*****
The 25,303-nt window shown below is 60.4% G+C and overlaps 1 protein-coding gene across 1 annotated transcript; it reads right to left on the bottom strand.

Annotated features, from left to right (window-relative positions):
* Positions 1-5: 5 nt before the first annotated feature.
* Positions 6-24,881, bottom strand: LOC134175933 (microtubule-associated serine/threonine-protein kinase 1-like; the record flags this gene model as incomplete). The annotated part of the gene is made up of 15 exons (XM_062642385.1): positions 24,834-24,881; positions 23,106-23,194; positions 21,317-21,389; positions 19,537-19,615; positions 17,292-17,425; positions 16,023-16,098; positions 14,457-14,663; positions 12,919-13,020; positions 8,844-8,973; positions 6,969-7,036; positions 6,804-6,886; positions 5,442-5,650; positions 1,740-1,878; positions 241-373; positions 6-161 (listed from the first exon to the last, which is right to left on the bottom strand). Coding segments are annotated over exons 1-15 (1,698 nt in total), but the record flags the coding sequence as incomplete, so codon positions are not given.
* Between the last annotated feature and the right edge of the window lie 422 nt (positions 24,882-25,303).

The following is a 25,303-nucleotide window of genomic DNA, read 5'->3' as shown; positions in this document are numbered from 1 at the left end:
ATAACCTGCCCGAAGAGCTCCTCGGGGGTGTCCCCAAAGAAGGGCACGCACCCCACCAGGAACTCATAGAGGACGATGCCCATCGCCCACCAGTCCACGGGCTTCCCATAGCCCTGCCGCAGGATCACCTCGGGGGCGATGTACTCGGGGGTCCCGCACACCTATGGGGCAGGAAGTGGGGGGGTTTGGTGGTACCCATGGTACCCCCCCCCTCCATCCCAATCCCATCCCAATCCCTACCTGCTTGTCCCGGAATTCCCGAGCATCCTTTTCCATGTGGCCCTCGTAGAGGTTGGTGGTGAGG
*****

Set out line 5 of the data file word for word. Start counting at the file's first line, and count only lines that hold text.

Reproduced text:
* Between the last annotated feature and the right edge of the window lie 422 nt (positions 24,882-25,303).